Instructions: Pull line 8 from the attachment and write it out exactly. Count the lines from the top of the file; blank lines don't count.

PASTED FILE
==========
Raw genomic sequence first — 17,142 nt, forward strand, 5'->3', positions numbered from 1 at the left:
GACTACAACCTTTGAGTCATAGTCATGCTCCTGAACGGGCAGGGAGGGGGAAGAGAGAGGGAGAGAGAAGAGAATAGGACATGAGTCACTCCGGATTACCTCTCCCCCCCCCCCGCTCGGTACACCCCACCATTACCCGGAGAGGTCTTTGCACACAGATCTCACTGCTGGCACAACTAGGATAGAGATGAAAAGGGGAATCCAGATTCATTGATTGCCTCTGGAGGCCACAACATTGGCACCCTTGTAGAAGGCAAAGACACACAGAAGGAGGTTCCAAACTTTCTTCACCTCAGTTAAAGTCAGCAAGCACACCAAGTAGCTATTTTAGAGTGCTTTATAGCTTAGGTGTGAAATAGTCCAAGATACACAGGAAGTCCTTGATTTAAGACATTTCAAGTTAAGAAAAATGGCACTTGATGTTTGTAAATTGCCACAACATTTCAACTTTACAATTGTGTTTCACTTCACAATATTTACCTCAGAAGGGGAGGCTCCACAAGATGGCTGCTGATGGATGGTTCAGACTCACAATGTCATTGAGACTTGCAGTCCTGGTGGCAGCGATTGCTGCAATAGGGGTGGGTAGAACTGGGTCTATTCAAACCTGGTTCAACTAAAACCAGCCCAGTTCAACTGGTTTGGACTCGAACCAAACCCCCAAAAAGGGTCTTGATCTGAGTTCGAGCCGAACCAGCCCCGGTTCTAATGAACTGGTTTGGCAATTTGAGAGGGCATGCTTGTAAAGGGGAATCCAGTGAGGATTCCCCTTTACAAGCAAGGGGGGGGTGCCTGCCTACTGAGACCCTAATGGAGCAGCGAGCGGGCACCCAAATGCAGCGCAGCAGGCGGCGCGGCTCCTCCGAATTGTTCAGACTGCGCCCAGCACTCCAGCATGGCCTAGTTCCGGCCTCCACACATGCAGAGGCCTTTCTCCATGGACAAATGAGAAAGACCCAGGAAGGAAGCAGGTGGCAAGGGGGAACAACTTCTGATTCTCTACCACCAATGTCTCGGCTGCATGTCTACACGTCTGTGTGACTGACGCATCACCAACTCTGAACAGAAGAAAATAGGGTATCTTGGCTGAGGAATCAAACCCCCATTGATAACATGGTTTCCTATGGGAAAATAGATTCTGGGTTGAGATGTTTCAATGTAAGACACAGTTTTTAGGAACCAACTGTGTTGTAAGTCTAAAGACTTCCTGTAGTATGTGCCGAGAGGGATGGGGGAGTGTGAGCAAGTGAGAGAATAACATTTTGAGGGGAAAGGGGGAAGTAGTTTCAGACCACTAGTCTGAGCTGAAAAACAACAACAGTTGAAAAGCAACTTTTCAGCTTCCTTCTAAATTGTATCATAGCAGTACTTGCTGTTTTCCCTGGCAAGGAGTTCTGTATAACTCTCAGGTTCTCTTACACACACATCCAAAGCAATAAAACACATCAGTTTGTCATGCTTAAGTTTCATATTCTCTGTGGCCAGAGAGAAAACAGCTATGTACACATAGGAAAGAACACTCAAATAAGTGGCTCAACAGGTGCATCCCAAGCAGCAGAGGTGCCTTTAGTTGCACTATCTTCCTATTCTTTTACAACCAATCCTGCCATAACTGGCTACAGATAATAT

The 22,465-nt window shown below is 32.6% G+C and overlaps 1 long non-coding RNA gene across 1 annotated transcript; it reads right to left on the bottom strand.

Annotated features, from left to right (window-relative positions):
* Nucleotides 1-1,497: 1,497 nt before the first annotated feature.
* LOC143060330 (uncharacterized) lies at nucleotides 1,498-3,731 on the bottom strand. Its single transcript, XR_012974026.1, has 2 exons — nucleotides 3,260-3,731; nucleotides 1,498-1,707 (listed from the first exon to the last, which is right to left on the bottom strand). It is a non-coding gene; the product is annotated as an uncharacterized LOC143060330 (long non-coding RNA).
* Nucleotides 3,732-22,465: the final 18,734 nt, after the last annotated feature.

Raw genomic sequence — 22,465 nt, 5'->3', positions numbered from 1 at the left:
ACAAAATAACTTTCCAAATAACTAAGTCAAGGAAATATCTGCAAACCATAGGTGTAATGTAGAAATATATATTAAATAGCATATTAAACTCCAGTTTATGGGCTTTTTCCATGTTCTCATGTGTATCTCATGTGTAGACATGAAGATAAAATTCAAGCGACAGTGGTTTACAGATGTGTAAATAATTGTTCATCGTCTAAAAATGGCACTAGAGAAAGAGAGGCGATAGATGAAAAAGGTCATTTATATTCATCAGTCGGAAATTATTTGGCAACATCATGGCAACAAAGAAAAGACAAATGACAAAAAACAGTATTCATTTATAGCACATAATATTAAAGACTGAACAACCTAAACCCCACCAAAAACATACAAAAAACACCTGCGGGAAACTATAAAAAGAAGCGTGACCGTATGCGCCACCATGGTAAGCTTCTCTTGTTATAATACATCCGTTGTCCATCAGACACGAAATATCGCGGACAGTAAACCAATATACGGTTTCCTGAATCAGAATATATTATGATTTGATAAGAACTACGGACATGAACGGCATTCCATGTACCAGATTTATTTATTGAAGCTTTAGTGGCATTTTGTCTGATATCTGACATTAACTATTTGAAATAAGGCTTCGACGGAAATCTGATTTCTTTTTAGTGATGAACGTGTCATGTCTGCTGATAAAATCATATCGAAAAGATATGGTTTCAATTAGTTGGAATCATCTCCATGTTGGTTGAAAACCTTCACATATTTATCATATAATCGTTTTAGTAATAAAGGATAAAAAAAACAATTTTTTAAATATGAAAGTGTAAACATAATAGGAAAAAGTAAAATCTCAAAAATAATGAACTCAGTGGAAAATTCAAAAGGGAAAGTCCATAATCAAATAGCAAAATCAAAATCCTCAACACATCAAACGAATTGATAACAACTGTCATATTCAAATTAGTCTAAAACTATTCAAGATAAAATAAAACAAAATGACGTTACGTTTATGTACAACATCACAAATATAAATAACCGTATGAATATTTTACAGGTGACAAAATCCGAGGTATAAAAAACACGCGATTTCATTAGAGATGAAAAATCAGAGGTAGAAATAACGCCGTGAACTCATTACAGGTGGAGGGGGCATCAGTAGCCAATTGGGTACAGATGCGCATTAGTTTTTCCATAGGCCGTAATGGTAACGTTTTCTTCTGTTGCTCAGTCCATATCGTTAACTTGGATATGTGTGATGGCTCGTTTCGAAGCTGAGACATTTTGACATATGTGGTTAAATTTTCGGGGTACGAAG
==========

Raw genomic sequence — 22,465 nt, 5'->3', positions numbered from 1 at the left: